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must specify "encoding" attribute in DTD. Why?

Hi,

Why is it required to specify the encoding pseudo attribute in
a DTD? For example, it is OK to have:

<?xml version="1.0" encoding="ISO-8859-1"?>
<!ELEMENT ...>

But it causes Xerces to report an error of "more pseudo attributes
expected" if it is:

<?xml version="1.0"?>
<!ELEMENT ...>

Where is it mentioned in the W3C XML recommendation? Thanks
for any pointer!
Jul 20 '05 #1
4 6043
In article <c9**************************@posting.google.com >,
Kent Tong <ke**@cpttm.org.mo> wrote:
Why is it required to specify the encoding pseudo attribute in
a DTD?
I'm not sure; maybe it was thought that there was no point to it if
it didn't specify the encoding, but it might be useful just for
the version number.
Where is it mentioned in the W3C XML recommendation?


Production 77.

-- Richard
--
Spam filter: to mail me from a .com/.net site, put my surname in the headers.

FreeBSD rules!
Jul 20 '05 #2
ri*****@cogsci.ed.ac.uk (Richard Tobin) wrote in message news:<c1***********@pc-news.cogsci.ed.ac.uk>...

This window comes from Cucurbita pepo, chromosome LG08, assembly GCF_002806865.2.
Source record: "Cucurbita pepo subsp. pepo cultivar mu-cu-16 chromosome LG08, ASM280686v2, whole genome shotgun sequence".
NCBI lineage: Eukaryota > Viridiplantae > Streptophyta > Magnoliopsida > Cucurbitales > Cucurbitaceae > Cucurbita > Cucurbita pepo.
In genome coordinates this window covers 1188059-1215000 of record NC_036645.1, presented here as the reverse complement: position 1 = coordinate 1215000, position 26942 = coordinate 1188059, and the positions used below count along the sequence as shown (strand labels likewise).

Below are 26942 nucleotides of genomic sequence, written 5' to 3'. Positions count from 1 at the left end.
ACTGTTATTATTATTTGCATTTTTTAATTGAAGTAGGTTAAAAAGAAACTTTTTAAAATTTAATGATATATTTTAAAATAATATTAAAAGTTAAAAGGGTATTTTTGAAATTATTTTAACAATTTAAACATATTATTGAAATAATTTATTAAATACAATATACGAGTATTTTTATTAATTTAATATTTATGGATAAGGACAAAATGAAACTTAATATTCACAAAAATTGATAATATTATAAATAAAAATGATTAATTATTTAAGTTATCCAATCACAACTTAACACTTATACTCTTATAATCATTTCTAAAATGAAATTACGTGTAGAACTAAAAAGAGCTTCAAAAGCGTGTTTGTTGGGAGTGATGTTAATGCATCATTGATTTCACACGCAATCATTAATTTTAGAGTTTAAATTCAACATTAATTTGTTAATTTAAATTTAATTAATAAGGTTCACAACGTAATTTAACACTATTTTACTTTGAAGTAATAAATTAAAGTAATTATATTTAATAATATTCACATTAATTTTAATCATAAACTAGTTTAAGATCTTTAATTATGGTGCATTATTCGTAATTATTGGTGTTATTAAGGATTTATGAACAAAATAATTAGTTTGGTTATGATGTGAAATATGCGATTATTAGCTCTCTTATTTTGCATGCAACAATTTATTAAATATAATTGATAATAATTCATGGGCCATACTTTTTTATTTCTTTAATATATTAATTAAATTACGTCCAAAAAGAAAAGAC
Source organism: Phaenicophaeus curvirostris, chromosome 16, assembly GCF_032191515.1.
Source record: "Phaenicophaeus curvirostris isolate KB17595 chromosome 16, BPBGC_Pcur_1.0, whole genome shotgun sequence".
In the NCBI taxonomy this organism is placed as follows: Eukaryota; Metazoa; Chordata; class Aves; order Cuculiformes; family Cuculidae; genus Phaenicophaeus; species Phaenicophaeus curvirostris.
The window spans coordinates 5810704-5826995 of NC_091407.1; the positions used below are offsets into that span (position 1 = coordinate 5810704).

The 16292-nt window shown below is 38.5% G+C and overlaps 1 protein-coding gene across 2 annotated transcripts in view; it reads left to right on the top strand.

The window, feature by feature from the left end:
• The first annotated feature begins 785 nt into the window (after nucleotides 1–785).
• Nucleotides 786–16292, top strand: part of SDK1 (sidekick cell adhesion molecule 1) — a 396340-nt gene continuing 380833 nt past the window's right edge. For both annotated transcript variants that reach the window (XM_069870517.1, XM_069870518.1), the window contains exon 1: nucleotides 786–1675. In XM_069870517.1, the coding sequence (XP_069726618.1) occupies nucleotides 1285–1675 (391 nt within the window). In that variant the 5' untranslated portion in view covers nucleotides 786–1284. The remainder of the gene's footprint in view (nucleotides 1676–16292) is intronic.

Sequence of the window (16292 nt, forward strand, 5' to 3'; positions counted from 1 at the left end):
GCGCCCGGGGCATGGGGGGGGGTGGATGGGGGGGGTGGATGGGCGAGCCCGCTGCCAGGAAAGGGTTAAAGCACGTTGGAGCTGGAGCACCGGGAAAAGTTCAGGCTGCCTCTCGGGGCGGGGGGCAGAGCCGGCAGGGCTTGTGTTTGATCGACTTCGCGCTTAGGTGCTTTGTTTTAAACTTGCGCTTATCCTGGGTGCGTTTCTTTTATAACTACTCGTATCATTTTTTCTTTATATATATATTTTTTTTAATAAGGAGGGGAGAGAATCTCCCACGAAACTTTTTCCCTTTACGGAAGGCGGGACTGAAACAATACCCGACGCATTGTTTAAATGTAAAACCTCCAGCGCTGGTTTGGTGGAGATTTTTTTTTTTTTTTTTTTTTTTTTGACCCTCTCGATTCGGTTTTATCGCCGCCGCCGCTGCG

In article <c9**************************@posting.google.com >,
Kent Tong <ke**@cpttm.org.mo> wrote:
Why is it required to specify the encoding pseudo attribute in
a DTD?


I'm not sure; maybe it was thought that there was no point to it if
it didn't specify the encoding, but it might be useful just for
the version number.
Where is it mentioned in the W3C XML recommendation?


Production 77.


Thanks!
Jul 20 '05 #3
Kent Tong wrote:
Hi,

Why is it required to specify the encoding pseudo attribute in
a DTD? For example, it is OK to have:


You should always specify encoding. Otherwise, exchanging information
further than between your couple of computers :) eventually gets
somebody's headache.
We see all the time here in Denmark that some people still think ASCII
covers everyting (it's insufficient for anywhere but America), and, even
worse, the implicit assumption that everything is ISO8859-1.

--
Fjern de 4 bogstaver i min mailadresse som er indsat for at hindre s...
Remove the 4 letter word meaning "junk mail" in my mail address.

Jul 20 '05 #4
In article <FD*********************@news000.worldonline.dk> ,
Soren Kuula <do**********@bitplanet.net> wrote:
We see all the time here in Denmark that some people still think ASCII
covers everyting (it's insufficient for anywhere but America),


That's an exaggeration: ASCII is quite sufficient for most documents
in English. On the rare occasions that I might want to put, say, a
pound (sterling) symbol in an XML document, I can use a character
reference.

-- Richard
--
Spam filter: to mail me from a .com/.net site, put my surname in the headers.

FreeBSD rules!
Jul 20 '05 #5

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